I managed to find that $\phi(3n) = 3\phi(n) \implies 3|n$ via contradiction:

Suppose that 3 does not divide n. Then gcd(3, n)=1, because 3 is a prime. Which, in turn, implies that $\phi(3n) = \phi(3)\phi(n)$ since Euler's totient function is multiplicative.

Also, note that $\phi(3) = 2$.

However, by hypothesis, $\phi(3n) = 3\phi(n)$, therefore we arrive at the conclusion that $3\phi(n) = 2\phi(n)$

$\phi(n)>0, \forall n \implies 3=2$. Contradiction!
$\therefore 3|n $

However, I can't find my way back. I have tried writing n as $n=3^\alpha m$, where 3 does not divide m. Therefore, $3n = 3^{\alpha+1}m$, which implies that $\phi(3n) = (3^{\alpha+1}-3^\alpha)\phi(m)=3^\alpha(3-1)\phi(m)$ but that only takes me as far as $\phi(3n) = 2.3^\alpha \phi(m)$, and I see no way of progressing (or if that even is the right path).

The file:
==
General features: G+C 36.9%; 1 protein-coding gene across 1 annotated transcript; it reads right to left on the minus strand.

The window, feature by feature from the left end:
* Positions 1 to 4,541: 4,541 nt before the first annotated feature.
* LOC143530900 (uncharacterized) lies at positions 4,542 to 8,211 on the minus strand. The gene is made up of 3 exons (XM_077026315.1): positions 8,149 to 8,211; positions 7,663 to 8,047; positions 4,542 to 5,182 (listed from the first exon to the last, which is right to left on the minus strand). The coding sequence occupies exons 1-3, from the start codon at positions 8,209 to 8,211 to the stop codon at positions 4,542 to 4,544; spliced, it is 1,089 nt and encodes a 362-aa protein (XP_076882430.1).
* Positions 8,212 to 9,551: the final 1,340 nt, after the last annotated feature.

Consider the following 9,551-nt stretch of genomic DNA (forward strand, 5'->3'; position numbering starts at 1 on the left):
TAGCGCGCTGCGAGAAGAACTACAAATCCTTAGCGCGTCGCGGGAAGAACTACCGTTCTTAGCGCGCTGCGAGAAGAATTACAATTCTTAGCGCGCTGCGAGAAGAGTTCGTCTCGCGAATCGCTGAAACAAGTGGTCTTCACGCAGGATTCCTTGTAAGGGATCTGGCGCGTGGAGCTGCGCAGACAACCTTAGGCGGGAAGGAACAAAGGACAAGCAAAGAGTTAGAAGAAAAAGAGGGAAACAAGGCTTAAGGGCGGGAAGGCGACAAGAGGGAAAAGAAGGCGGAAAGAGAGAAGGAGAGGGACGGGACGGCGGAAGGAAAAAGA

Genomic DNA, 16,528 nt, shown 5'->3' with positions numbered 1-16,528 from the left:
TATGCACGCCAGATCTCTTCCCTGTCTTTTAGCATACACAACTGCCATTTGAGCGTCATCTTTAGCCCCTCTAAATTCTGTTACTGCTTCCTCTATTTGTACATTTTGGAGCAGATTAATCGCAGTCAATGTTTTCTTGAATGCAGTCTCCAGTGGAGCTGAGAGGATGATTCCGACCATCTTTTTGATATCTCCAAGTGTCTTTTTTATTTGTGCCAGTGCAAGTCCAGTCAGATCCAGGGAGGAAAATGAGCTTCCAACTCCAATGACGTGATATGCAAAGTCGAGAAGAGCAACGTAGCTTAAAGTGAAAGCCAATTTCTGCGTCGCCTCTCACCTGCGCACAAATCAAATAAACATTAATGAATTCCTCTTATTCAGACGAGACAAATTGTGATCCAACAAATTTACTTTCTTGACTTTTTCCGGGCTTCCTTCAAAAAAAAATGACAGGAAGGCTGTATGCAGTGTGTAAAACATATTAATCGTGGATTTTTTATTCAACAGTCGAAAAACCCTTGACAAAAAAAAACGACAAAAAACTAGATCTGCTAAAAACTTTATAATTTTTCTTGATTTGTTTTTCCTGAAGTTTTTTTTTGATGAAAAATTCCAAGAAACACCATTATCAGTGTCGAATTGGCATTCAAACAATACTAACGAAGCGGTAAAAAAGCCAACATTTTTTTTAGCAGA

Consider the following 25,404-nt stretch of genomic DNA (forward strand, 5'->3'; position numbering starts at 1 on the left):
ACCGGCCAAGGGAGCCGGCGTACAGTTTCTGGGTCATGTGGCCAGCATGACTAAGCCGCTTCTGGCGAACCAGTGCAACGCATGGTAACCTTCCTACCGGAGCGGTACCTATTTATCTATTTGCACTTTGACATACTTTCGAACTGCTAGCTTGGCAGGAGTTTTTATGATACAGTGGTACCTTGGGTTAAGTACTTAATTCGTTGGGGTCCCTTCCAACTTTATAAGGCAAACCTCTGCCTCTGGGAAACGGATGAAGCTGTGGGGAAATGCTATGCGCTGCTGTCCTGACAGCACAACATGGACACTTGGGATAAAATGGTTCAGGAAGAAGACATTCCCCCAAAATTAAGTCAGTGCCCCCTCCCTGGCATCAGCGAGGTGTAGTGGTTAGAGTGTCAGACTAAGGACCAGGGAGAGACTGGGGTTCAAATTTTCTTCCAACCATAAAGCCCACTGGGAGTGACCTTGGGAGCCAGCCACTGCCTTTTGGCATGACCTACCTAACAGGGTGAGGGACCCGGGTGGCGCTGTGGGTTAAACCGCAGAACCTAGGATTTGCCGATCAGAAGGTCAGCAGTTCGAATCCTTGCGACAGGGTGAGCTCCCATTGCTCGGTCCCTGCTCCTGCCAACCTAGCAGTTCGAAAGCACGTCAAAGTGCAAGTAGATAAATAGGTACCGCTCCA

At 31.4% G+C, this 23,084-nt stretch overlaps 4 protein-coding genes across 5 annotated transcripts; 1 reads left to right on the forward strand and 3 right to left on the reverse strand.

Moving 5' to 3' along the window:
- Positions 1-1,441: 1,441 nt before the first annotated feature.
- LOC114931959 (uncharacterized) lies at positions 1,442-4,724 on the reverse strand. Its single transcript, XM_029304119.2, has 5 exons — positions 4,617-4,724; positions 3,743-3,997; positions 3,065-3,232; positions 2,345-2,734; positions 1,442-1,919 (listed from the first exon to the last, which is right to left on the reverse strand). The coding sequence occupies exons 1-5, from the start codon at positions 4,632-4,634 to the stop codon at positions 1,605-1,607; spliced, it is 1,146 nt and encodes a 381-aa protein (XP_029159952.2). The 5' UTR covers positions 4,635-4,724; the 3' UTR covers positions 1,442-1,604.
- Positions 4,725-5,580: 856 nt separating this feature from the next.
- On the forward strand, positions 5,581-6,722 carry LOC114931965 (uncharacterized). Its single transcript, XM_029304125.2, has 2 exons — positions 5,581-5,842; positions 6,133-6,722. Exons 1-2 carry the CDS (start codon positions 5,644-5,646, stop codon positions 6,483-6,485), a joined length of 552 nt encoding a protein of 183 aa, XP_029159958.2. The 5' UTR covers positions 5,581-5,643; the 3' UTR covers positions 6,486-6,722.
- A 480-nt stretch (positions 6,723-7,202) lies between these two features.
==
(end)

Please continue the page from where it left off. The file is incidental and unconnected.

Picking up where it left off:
Does anyone have any suggestions? (Also, it's my first post here, any feedback is very welcome!)

  • $\begingroup$ If $n=3^am$ as you have written (with $a≥1$) , then $\varphi(n)=3^{a-1}\times 2 \times \varphi (n)$, Now look at $\varphi(3n)$. $\endgroup$ – lulu Apr 8 '18 at 19:52
  • $\begingroup$ Wouldn't that be $\phi(n)= 3^{\alpha-1}.2.\phi(m)$ ? The new $m$ in the totient function is what's throwing me off. $\endgroup$ – Pedro Orlando Apr 8 '18 at 20:13
  • $\begingroup$ Yes, that's what I meant. $\endgroup$ – lulu Apr 8 '18 at 20:25

You're on the right track, but the argument can be simplified, avoiding contradiction.

Write $n=3^\alpha m$ with $\alpha\ge0$ and $\gcd(3,m)=1$ and compute:

$\phi(3n) = \phi(3^{\alpha+1}m) = \phi(3^{\alpha+1})\phi(m)$

$3\phi(n) = 3\phi(3^{\alpha})\phi(m)$

Now note that $\phi(3^{\alpha+1}) = 3\phi(3^{\alpha})$ iff $\alpha>0$, that is, iff $3$ divides $n$.

The same argument works for any prime: $\phi(pn) = p\phi(n)$ iff $p$ divides $n$.


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